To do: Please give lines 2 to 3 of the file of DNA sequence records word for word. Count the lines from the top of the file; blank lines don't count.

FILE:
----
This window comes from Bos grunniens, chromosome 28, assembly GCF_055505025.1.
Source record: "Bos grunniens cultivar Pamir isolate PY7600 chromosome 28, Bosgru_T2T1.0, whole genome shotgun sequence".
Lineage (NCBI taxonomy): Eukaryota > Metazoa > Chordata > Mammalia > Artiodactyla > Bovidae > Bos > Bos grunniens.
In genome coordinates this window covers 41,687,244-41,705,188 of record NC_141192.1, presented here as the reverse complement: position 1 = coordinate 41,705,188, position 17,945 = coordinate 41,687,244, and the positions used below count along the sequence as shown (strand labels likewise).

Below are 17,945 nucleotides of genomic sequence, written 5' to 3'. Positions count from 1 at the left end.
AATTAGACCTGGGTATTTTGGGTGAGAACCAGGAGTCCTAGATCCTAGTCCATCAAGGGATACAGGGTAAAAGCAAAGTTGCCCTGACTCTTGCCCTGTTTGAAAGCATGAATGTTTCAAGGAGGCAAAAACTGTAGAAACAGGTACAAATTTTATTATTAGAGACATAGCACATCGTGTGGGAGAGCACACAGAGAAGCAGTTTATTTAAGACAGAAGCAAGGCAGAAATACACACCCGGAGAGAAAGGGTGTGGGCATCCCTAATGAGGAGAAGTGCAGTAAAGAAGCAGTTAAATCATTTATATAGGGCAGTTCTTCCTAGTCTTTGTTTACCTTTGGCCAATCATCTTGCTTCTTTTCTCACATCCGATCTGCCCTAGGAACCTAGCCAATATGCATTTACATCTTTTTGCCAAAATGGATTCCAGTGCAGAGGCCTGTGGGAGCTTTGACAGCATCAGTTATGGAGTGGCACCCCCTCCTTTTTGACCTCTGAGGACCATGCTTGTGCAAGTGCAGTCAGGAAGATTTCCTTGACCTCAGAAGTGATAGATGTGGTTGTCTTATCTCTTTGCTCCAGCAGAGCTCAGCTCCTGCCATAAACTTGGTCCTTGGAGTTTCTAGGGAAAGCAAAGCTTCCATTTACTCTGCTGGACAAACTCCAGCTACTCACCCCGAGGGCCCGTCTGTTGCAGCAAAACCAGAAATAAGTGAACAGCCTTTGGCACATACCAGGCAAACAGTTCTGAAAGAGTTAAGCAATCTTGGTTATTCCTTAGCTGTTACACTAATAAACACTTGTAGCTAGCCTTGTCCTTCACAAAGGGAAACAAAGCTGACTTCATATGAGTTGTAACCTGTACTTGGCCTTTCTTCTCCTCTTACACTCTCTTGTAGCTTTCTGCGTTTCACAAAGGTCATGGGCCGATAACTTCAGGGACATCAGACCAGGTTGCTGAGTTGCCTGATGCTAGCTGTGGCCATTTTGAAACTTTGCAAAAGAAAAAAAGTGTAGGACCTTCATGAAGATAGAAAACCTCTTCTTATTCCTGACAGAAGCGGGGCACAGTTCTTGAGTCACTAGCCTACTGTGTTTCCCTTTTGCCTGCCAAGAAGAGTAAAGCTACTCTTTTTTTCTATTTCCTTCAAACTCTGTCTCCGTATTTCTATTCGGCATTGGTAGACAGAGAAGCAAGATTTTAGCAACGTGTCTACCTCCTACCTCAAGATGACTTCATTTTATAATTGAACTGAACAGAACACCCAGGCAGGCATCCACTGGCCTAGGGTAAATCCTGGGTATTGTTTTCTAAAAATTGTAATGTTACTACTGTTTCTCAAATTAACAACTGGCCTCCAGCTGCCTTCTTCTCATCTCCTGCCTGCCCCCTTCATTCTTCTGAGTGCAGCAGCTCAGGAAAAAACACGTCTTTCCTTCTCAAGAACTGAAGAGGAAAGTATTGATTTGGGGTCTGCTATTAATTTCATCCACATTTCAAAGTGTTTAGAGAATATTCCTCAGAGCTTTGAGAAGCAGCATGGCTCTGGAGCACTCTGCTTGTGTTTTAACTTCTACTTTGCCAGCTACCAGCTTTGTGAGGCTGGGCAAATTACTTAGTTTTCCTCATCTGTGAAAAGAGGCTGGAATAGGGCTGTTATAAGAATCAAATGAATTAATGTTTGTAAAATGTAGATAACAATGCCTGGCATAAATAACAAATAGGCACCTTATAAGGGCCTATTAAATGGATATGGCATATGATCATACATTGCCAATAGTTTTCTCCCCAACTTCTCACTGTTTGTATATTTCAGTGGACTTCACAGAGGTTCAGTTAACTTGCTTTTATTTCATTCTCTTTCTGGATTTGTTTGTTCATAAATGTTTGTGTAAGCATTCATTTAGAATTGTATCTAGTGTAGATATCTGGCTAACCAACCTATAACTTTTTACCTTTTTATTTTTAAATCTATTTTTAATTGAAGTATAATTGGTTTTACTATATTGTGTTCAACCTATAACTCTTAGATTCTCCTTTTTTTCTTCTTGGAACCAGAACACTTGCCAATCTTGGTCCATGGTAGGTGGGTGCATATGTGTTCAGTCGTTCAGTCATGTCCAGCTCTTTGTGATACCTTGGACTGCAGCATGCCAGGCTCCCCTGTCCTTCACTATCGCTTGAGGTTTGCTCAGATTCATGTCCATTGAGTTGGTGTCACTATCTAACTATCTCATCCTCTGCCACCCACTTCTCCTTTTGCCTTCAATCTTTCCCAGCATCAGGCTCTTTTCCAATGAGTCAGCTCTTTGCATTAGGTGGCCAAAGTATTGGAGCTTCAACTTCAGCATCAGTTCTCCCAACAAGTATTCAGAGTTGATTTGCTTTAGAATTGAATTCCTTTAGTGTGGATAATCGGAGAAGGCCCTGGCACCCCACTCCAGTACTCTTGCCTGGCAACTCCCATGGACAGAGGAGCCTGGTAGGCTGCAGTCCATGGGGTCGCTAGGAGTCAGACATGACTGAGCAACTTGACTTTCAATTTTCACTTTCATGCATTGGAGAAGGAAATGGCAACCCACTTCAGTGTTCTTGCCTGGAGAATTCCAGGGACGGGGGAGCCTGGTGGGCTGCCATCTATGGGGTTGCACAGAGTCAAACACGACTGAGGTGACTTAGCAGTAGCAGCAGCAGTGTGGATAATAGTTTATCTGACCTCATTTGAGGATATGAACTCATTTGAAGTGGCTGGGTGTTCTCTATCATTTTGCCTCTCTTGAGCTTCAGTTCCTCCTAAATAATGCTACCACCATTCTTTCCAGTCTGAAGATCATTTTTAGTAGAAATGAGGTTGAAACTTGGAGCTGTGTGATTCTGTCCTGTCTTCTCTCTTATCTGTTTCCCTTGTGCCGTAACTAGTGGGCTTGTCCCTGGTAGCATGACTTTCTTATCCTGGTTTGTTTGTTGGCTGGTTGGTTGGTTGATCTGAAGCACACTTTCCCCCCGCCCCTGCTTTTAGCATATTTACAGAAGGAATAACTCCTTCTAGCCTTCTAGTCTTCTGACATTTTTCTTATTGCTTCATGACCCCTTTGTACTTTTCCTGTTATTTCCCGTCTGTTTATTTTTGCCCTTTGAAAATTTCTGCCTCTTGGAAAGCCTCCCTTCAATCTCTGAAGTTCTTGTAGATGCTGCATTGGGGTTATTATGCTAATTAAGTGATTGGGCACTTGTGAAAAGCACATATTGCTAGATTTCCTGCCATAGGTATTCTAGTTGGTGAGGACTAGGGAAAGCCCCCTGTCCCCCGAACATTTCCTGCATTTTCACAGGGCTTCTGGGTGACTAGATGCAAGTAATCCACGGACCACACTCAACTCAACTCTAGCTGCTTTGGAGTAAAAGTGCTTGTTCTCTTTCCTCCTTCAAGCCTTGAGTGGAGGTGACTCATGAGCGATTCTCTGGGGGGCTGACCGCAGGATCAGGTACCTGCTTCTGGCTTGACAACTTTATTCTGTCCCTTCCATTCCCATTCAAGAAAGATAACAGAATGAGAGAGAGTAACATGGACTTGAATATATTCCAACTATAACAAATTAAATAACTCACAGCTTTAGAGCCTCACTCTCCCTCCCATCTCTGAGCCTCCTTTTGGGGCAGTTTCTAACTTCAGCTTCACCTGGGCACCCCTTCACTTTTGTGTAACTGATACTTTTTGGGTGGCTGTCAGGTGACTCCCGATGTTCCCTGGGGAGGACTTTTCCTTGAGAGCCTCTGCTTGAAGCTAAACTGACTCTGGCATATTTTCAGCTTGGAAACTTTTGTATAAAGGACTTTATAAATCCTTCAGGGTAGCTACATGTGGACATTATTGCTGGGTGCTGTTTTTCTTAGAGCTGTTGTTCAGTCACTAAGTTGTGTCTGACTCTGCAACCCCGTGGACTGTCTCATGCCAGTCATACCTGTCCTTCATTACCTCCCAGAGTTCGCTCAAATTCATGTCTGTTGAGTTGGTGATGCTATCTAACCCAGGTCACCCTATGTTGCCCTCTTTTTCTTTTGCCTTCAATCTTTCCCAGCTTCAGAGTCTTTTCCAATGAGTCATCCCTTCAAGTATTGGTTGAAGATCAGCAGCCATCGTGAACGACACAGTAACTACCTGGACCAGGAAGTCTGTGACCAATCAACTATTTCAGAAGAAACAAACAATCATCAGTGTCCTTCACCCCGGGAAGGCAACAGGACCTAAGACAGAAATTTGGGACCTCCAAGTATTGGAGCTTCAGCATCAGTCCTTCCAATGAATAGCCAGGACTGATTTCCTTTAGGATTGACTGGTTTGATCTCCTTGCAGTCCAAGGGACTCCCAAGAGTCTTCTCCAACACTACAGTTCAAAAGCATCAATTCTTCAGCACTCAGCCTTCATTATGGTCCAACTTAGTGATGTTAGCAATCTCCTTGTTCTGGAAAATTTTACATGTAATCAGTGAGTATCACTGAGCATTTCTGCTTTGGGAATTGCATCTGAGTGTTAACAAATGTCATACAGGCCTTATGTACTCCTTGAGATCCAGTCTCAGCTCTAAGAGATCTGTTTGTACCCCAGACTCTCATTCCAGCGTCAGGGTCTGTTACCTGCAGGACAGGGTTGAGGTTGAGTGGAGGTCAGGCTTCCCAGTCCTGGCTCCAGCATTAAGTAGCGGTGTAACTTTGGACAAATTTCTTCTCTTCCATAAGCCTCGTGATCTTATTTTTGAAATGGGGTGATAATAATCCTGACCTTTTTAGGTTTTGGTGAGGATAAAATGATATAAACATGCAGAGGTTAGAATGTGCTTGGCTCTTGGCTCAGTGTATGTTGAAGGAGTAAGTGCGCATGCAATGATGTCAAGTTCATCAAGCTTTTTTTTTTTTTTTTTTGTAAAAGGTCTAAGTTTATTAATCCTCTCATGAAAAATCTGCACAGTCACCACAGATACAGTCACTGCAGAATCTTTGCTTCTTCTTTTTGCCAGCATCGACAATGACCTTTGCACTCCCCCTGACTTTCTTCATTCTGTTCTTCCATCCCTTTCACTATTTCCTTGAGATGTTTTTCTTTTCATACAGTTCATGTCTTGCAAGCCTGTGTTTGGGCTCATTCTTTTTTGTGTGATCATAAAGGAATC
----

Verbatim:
Source record: "Bos grunniens cultivar Pamir isolate PY7600 chromosome 28, Bosgru_T2T1.0, whole genome shotgun sequence".
Lineage (NCBI taxonomy): Eukaryota > Metazoa > Chordata > Mammalia > Artiodactyla > Bovidae > Bos > Bos grunniens.